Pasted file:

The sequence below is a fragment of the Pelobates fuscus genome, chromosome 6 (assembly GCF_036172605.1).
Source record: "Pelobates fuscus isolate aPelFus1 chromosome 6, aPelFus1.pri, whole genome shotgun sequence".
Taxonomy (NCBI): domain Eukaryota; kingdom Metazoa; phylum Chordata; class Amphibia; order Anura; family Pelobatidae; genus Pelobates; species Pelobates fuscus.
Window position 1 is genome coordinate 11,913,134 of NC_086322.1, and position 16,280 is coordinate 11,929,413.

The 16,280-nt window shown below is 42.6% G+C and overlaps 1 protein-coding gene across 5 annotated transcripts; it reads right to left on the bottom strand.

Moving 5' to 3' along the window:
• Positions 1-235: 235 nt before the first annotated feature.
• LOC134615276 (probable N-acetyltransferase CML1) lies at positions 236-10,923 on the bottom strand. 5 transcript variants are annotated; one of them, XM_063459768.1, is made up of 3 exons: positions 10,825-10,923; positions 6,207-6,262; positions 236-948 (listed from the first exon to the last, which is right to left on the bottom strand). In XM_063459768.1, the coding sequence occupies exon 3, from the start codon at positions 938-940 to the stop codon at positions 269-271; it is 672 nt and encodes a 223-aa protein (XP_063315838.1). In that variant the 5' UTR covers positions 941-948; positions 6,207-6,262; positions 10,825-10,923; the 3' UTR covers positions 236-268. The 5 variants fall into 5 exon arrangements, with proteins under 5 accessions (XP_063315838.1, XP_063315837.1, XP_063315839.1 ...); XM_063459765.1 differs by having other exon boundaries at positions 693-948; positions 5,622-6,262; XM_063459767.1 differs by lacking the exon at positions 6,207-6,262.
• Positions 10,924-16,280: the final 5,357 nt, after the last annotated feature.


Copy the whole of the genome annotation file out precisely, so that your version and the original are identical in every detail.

The sequence below is a fragment of the Pelobates fuscus genome, chromosome 6 (assembly GCF_036172605.1).
Source record: "Pelobates fuscus isolate aPelFus1 chromosome 6, aPelFus1.pri, whole genome shotgun sequence".
Taxonomy (NCBI): domain Eukaryota; kingdom Metazoa; phylum Chordata; class Amphibia; order Anura; family Pelobatidae; genus Pelobates; species Pelobates fuscus.
Window position 1 is genome coordinate 11,913,134 of NC_086322.1, and position 16,280 is coordinate 11,929,413.

The 16,280-nt window shown below is 42.6% G+C and overlaps 1 protein-coding gene across 5 annotated transcripts; it reads right to left on the bottom strand.

Moving 5' to 3' along the window:
• Positions 1-235: 235 nt before the first annotated feature.
• LOC134615276 (probable N-acetyltransferase CML1) lies at positions 236-10,923 on the bottom strand. 5 transcript variants are annotated; one of them, XM_063459768.1, is made up of 3 exons: positions 10,825-10,923; positions 6,207-6,262; positions 236-948 (listed from the first exon to the last, which is right to left on the bottom strand). In XM_063459768.1, the coding sequence occupies exon 3, from the start codon at positions 938-940 to the stop codon at positions 269-271; it is 672 nt and encodes a 223-aa protein (XP_063315838.1). In that variant the 5' UTR covers positions 941-948; positions 6,207-6,262; positions 10,825-10,923; the 3' UTR covers positions 236-268. The 5 variants fall into 5 exon arrangements, with proteins under 5 accessions (XP_063315838.1, XP_063315837.1, XP_063315839.1 ...); XM_063459765.1 differs by having other exon boundaries at positions 693-948; positions 5,622-6,262; XM_063459767.1 differs by lacking the exon at positions 6,207-6,262.
• Positions 10,924-16,280: the final 5,357 nt, after the last annotated feature.